Tilde: I find no need for any metaphysical middleman, thank you very much, and no evidence that it offers anything other than a sophisticated diversion from seeking and gaining knowledge about reality.

        Reply: I’ll just be surprised if you can tell me what metaphysics actually is.

      • tildeb Says:

        I thought this might be apropos.

  2. cornelll Says:

    tildeb

    “The resurrection is an hypothesis that allows us no means of specific knowledge adduced from reality but imposed on it but overwhelming contrary evidence from reality that it is possible; indeed, such an event would be ‘miraculous’ because reality shows us that it would be extremely unlikely.”

    What contrary evidence are you talking about? This is a bare assertion with no support. If you want to make statements of faith that’s fine, but don’t expect it to persuade many people.

    • tildeb Says:

      The contrary evidence is quite reliable: cellular death precludes reanimation of those cells, so any claim of resurrection at the level of dead cells back into living cells after this process has been completed throughout the body is contrary to our understanding of how biology works. Proclaiming it is possible is to assert that our understanding of cellular biology is wrong, that it is possible. On what basis is this claim about reality made? Well, nothing from reality. It comes from some other source than reality… and, sure enough, we find it comes from hoping it’s possible… perhaps by some intervention of an agency that can alter our reality by whim. And the evidence for such an agency? Not from reality, nor from any understanding we have about process of physics, chemistry, and biology that inform applications, therapies, and technologies that work for everyone everywhere all the time, but a belief held about possibility that stands contrary to this understanding… based entirely on hope.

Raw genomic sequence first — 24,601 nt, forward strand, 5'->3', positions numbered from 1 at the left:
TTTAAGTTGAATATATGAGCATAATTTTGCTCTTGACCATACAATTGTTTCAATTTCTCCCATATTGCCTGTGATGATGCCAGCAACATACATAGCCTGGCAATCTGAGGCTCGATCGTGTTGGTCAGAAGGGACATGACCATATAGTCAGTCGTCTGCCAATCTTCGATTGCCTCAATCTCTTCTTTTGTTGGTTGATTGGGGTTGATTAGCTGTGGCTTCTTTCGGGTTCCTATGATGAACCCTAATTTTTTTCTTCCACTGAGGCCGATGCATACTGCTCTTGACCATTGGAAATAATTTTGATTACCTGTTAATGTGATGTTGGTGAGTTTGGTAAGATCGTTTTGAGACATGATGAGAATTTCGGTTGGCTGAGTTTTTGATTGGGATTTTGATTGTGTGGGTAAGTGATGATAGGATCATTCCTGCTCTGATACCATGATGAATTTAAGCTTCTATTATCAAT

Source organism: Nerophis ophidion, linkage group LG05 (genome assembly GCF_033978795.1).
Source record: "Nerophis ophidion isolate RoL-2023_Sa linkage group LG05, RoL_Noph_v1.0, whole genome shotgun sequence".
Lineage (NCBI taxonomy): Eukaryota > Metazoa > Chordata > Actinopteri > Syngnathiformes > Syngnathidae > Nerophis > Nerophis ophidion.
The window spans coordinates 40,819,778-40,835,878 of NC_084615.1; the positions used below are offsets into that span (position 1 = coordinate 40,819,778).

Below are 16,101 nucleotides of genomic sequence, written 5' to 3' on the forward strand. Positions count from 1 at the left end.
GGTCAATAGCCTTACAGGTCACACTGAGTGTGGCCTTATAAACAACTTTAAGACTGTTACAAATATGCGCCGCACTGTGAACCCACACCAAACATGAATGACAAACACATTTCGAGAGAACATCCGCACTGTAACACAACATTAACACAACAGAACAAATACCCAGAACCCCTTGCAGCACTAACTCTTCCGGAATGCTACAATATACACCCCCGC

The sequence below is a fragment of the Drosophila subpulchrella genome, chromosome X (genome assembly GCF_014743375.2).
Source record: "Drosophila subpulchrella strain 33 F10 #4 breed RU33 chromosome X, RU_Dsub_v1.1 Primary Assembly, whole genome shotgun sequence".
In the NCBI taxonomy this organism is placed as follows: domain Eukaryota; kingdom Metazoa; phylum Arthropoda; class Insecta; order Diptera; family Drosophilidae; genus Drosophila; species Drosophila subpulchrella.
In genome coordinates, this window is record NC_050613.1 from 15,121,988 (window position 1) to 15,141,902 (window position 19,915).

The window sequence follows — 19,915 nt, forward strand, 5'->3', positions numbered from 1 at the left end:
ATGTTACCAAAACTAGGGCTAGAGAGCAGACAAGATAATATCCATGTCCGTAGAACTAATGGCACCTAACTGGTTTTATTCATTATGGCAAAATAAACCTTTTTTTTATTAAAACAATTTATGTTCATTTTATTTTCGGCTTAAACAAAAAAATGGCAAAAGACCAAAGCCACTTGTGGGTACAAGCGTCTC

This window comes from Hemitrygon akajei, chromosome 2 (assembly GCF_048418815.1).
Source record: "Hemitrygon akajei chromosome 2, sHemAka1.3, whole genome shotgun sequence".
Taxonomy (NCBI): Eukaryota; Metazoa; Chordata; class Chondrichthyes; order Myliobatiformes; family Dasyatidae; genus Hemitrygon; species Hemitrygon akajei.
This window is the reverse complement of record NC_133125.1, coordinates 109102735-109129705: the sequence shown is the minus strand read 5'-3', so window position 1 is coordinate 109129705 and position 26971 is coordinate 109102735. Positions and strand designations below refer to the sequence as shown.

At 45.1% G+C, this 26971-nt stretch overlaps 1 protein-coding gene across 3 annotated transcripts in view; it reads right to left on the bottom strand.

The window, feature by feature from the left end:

• cornelll Says:

        “The contrary evidence is quite reliable: cellular death precludes reanimation of those cells, so any claim of resurrection at the level of dead cells back into living cells after this process has been completed throughout the body is contrary to our understanding of how biology works.”

        Honestly I could for arguments sake concede some points here and still point out the fact that this is just an argument from ignorance, how do you know that 10,000 years from now humans will not find new information that states otherwise? What we know now doesn’t equate to absolute truths, I hope you realize this. If HUmans know everything there is to know with respect to biology then please make your case.

        “Proclaiming it is possible is to assert that our understanding of cellular biology is wrong, that it is possible. On what basis is this claim about reality made? Well, nothing from reality. It comes from some other source than reality… and, sure enough, we find it comes from hoping it’s possible… perhaps by some intervention of an agency that can alter our reality by whim. And the evidence for such an agency? Not from reality, nor from any understanding we have about process of physics, chemistry, and biology that inform applications, therapies, and technologies that work for everyone everywhere all the time, but a belief held about possibility that stands contrary to this understanding… based entirely on hope.”

        Again you’re making another argument from ignorance.

        If you can demonstrate an objective truth here regarding this matter in which it is absolutely true of the fact that this is impossible, then you’d have a point, So please by all means, I want to see this.

      • tildeb Says:

        Cornell, you seem determined to miss my point: believing in miracles is not made based on evidence adduced from reality. Read that again if you’re still having troubling identifying my point. I say quite clearly that such a belief in miracles, the hope that such events are possible does not come from evidence adduced from reality but stands contrary to it. In other words, belief in the resurrection does not come from reality. It comes from some other source.